The firm is in the process of putting together EPDs for its North American vinyl and linoleum offerings. There will be 20 EPDs in all, two thirds of which are already completed. Along with the EPDs, the firm is disclosing its full LCAs with additional information covering human and eco-toxicity. And Forbo is working on assembling all the data for HPDs on all products in its North American portfolio.
Tennessee based Crossville, a porcelain specialist, has achieved Green Squared certification on all of its U.S. made products, and it has also developed recycling operations for both wet and dry waste. The firm is currently pursuing EPDs and is also evaluating HPDs.
Crossville recycles 500,000 pounds of post-industrial wet waste every month, recapturing the rich sediment that makes up the raw materials for tile, and it recycles another 560,000 pounds of fired waste (also post-industrial). And its third waste stream, making up another 300,000 pounds a month, comes in the form of porcelain whiteware through its alliance with Toto, the toilet manufacturer. Combined, this yields an annual total of over 16 million pounds of recycled material.
Thir firm is also examining other sources of recycled material, though it can be a challenge, since it can’t use red body products or quarry tile. And it’s also essential to retrieve material as close as possible to Crossville’s facility, since tile is heavy and its transportation adds to its environmental footprint. Construction waste management represents a growing source of reclaimed material.
Mohawk’s Daltile, the dominant tile producer in the North American market, has now been joined by Marazzi, Mohawk’s recent ceramic tile acquisition and a giant in its own right. All of the products that Daltile produces have Green Squared certification, and now the task is to get the same certification for Marazzi’s products. And the larger challenge is to align the sustainability strategies of Mohawk and Daltile with those of Marazzi.
Daltile has already taken steps to develop EPDs with the completion of full product LCAs, and it’s also looking at HPDs. It offers recycled content on its tile, which contributes to LEED points and helped in the specification of over 2,500 green building projects last year.
Ecore, the parent company of Ecore Commercial Flooring, is the largest user of reclaimed tire rubber in North America. Each year, Ecore recycles 80 million pounds of scrap tire rubber into its flooring products. Ecore also produces athletic flooring and rubber parts for industrial applications, and its B2B division focuses on the firm’s Itstru technology.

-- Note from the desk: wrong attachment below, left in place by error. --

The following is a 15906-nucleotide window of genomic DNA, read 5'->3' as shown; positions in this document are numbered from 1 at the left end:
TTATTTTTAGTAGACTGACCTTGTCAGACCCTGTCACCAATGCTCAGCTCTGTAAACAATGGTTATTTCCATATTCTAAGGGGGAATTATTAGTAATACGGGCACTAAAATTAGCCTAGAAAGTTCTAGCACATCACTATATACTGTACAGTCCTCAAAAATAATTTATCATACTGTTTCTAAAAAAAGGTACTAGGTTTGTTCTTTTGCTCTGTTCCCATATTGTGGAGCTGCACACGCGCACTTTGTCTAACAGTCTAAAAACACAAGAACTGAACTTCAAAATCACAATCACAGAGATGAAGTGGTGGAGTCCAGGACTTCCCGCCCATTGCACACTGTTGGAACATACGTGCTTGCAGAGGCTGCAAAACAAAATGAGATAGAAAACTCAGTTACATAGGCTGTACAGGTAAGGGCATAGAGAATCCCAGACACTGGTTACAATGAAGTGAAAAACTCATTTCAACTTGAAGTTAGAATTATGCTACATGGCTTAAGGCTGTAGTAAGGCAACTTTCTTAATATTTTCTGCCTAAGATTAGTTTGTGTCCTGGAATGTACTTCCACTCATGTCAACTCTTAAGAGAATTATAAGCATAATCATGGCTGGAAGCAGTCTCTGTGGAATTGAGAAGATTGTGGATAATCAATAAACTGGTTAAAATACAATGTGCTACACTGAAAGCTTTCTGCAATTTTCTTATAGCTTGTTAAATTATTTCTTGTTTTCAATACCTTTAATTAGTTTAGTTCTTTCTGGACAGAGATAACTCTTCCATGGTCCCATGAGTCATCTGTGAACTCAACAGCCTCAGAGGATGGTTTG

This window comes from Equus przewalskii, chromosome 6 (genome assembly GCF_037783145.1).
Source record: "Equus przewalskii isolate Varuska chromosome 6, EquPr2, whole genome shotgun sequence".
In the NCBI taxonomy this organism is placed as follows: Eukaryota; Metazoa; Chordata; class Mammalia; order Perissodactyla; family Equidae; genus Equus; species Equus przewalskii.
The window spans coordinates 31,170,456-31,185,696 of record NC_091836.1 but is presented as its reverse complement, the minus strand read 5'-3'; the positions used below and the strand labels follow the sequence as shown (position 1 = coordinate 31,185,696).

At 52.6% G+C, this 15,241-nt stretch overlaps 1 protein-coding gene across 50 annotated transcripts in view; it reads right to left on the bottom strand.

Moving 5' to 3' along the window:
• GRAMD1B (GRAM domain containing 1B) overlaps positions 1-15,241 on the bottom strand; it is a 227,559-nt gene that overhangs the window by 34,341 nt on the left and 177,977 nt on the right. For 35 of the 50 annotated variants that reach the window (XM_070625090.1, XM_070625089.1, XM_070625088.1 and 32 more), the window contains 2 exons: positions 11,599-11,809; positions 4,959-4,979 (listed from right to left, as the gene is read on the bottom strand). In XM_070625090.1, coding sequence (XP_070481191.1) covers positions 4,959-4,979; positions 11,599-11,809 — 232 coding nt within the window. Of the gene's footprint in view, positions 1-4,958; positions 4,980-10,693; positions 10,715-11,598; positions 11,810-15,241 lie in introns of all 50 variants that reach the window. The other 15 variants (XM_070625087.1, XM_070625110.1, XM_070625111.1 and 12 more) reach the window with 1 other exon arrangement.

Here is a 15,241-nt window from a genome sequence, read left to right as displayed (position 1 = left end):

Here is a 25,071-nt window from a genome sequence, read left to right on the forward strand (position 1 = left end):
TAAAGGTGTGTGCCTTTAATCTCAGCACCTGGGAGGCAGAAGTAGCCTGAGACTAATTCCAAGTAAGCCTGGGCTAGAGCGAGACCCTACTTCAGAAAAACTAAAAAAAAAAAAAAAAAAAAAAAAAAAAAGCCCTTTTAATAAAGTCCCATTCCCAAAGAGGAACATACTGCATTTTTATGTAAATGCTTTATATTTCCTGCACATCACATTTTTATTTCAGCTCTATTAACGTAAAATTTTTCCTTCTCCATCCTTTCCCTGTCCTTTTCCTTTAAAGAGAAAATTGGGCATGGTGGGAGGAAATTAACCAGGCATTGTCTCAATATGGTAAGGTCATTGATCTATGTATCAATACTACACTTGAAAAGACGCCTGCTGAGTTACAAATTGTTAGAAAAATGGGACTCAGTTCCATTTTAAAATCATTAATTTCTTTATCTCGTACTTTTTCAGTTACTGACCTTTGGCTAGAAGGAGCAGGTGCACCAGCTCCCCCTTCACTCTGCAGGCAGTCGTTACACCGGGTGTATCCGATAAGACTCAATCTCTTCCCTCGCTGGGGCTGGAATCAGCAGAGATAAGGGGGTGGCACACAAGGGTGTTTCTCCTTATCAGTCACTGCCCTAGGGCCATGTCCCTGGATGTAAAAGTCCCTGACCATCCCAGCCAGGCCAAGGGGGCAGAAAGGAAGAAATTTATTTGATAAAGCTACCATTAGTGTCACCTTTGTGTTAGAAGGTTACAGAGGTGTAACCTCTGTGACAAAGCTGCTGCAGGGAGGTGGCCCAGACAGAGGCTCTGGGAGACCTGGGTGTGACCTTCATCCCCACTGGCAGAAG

Itstru is a system that bonds the firm’s cushioned rubber backing, made from recycled tires, to a range of floorcoverings—anything from carpet tiles to vinyl flooring. It’s a great option for small to medium sized manufacturers that need an edge to compete against the industry giants. As for partnerships with larger players, Ecore is experimenting with taking their post-industrial waste and essentially sending it back to them, incorporated into the post-consumer waste of the Itstru backings.
Ecore can also take back its own flooring products, like EcoSurfaces, and turn them into new flooring without suffering performance degradation, according to the firm. Ecore only reclaims commercial tires, because of the premium quality of the rubber, and it has a range of shredding machines, including some with magnets, to remove the steel fibers along with dirt and pebbles.
CBC Flooring goes to market with six brands—Halo, Toli, Indelval, Salto, Ceres and Takiron—offering resilient products ranging from rubber and vinyl to its latest introduction, Halo Free, a PVC free tile product with the same performance characteristics as Halo’s LVT program.
Roppe, a domestic producer of commercial rubber and vinyl flooring products, has been running a rubber recycling program since 2010 called Impact, which uses reclaimed product in applications like mulch and pavers. So far, Impact has diverted 8,464 tons of material from landfills.
Gerflor, a vinyl producer headquartered in France, has a four pronged approach to sustainability: raw material selection, indoor air quality, reduced footprint and improved recycling. The firm’s bio-based plasticizer, used on the firm’s Symbioz heterogeneous sheet vinyl, is being tested and modified for use on other Gerflor vinyl products, like Taralay, and the firm is also doing research on other responsible materials.
In terms of indoor air quality, the firm goes beyond its FloorScore certifications, with some products emitting less than ten micrograms per cubic meter. The firm tackles its environmental footprint with a philosophy of transparency. In France, all of its products have EPDs and its chemistries are regulated through REACH, the European chemical evaluation and authorization agency.
When it comes to recycling, Gerflor has increased the recycled content of its products to an average of at least 25% globally, and it has also designed all of its products for recyclability. The final challenge was with Tarasafe, a safety product with slip resistance conveyed through carborundum, an abrasive compound that can tear through machinery. Gerflor replaced it with a crystal mineral particle. Over 400,000 square feet of Tarasafe flooring was used at the London Olympics, and after the games 95% of it was reclaimed and recycled by Gerflor into vinyl backing.
TThe Tropical Forest Foundation (TFF), an international non-profit educational institution, was formed in 1990 to protect tropical rainforests by promoting sustainable forest management. According to the group, 73% of the loss of tropical forests is due to conversion to agriculture—mostly commercial agriculture, like palm oil and soybean plantations—because the land is not valued for its forest products. Part of what the TFF does is to educated communities living in these rainforest regions on how to manage the forests in a way that sustains both the forest itself and the local populations.